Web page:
Jesus himself is the proof that strength, becomes perfect in weakness. Christians, then, cannot but be weak, and so, strong (2 Cor 12, 9-10).
Matthew, more than the other evangelists, speaks of the words of Scriptures reaching their fulfillment in Jesus. He portrays Jesus as the one who fulfills the law and the prophets. Through Jesus, God fulfills his promises to his people and their hopes. So, Jesus is the new Moses, the new liberator, lawgiver and leader of the new people of God. And as it was not easy for Moses, so it is not easy for Jesus. But God gives Jesus the kind of strength and help that God gave to the self-doubting Moses (Ex 3, 11).
Yes, it was tough for Moses to follow God’s call. For the most powerful in Egypt persecuted him. And the very people he was leading turned against him and challenged him (see Ps 106). They angered God and Moses suffered because of them. And in the end, he lacked strength, for the people so embittered him that rash words crossed his lips.
It is even tougher, however, for Jesus. His own do not welcome him. Surely, his birth and the Magi’s visit and worship bring joys and hopes. But these soon give way to the griefs and anxieties that refugees bear. Almost at the beginning, then, Matthew tells us how Jesus fulfills his calling and carries out his mission.
Jesus does it not from the position of strength that powerful rulers have. Rather, he lives up to his calling and sending from the position of weakness. But being weak, he is, then, strong. At the end, though feeling that God has forsaken him (Mt 27, 46; Mk 15, 34), he digs deep and finds strength. For he hands himself over to the Father (Lk 23, 46).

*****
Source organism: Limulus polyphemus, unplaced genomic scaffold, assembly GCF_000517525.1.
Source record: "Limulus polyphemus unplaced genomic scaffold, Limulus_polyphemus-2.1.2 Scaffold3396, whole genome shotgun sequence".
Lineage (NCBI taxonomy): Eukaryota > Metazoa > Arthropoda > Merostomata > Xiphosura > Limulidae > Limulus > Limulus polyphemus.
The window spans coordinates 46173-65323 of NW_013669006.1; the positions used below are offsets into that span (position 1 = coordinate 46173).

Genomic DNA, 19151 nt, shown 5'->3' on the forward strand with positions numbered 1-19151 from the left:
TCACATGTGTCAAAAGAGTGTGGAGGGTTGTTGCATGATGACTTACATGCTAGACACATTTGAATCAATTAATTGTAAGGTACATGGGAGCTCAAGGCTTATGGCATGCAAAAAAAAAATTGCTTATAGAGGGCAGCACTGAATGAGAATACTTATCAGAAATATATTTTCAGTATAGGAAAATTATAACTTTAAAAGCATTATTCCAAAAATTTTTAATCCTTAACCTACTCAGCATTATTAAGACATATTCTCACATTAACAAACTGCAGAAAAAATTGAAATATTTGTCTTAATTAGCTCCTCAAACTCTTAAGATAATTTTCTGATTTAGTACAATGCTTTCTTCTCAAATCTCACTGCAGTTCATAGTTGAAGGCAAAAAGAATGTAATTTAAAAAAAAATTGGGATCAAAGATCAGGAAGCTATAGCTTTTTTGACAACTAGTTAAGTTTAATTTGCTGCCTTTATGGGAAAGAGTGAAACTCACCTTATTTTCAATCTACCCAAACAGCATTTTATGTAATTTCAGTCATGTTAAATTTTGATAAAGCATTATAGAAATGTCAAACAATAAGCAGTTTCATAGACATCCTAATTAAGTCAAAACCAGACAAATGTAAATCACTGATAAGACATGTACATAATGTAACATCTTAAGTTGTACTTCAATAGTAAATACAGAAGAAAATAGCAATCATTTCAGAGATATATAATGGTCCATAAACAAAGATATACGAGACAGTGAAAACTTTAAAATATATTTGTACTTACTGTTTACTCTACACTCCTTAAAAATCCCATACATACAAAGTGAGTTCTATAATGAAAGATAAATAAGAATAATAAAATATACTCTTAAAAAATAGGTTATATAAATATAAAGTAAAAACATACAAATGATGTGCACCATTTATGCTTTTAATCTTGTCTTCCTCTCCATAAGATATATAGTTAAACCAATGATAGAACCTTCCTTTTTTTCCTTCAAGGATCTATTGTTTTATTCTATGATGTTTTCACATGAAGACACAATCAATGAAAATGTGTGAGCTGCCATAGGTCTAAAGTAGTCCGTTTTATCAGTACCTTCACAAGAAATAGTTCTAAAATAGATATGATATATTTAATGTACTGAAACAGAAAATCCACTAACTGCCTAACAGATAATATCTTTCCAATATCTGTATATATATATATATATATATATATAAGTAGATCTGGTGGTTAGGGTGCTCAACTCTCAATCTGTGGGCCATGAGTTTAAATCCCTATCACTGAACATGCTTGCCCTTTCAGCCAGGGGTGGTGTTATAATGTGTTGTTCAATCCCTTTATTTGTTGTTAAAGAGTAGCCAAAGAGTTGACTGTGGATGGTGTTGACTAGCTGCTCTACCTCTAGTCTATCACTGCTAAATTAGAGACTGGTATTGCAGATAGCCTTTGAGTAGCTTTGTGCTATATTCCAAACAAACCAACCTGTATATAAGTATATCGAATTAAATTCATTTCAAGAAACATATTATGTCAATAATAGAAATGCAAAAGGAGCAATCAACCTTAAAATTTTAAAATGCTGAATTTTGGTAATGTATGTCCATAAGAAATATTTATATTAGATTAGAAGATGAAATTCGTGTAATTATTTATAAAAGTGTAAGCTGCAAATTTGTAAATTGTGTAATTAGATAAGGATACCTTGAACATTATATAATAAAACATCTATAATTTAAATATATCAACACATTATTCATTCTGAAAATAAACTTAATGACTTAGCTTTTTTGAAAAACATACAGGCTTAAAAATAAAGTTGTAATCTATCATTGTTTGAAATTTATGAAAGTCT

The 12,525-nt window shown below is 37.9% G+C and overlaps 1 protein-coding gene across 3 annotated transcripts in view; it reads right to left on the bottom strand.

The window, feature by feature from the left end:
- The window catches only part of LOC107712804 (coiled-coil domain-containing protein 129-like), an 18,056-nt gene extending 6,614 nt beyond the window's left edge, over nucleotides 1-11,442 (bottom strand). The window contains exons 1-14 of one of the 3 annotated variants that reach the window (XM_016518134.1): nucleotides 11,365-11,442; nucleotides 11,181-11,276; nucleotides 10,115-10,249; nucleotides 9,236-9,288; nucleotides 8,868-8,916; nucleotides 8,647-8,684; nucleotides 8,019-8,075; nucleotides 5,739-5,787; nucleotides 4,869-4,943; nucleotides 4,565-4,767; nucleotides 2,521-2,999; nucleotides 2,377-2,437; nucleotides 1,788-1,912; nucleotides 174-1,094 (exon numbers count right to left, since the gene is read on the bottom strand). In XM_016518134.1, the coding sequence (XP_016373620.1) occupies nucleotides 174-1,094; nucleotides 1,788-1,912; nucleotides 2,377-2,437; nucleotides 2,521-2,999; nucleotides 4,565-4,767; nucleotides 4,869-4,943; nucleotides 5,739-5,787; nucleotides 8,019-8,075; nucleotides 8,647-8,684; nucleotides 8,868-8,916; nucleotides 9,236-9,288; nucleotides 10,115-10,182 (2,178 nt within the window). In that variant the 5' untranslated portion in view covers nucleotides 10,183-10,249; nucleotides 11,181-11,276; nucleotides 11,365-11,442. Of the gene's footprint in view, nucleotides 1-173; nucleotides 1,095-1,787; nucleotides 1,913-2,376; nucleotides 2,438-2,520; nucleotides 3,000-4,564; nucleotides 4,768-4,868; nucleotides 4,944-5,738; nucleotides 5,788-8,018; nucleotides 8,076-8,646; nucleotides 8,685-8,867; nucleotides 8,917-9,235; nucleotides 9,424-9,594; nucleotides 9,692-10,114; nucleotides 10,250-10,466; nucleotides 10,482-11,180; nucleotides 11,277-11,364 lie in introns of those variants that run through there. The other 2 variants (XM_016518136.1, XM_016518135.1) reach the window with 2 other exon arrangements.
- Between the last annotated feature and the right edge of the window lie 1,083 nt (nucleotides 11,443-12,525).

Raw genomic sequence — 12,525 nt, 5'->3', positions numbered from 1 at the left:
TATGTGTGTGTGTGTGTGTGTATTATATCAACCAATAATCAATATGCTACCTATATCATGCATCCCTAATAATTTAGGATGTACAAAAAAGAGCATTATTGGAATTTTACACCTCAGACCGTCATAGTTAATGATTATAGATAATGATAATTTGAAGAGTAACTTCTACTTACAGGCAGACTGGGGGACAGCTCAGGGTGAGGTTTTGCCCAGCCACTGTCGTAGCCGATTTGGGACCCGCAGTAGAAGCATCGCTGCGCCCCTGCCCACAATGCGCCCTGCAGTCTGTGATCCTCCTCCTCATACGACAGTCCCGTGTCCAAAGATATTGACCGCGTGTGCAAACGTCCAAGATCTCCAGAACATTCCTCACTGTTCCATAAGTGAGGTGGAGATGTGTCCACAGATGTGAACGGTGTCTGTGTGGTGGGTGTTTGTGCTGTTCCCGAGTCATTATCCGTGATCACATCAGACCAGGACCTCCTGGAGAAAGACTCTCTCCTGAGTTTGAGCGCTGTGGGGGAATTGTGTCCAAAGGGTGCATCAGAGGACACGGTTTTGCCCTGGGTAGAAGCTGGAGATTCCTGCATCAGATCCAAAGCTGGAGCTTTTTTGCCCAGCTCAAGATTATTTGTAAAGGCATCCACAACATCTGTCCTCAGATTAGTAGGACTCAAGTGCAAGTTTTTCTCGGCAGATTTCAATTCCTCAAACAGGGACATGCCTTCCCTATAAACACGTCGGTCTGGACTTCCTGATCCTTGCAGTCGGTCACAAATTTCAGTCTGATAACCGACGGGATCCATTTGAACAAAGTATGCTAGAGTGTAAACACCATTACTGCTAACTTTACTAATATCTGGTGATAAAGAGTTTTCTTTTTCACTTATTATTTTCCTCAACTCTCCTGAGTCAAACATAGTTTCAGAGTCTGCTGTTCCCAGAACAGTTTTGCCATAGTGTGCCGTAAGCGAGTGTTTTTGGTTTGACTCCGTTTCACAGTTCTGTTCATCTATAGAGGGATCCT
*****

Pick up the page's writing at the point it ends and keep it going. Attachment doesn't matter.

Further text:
The true followers of Jesus work with him not from strength, but from weakness.
Those who work with Jesus for a better world are to follow his way. They are to start out from weakness, the weakness of those whom today’s Herods and Archelauses threaten and go after. We are not his body nor his family, if we fall for “an ecclesiology or a manufactured orthodoxy that trades on privilege, power and deception.” It is a sad day when Christianity is no longer about morality and faith, but about power. Or when we think we have to let others know who are their bosses (see SV.EN XI:313). We do not want to betray the Savior of the world; he shows himself as “annihilated … under the form of a child” (SV.EN VI:170).
Lord Jesus, you came to earth not in strength, but weakness, not to lord it over others, but to serve. We recall, at your Supper, your giving your life in ransom for all. May this remembrance be an effective pledge of our readiness to do as you did.
29 December 2019
Holy Family (A)
Sir 3, 2-6. 12-14; Col 3, 12-21; Mt 2, 13-15. 19-23
Tags: A Vincentian reading of the Sunday readings, Ross Dizon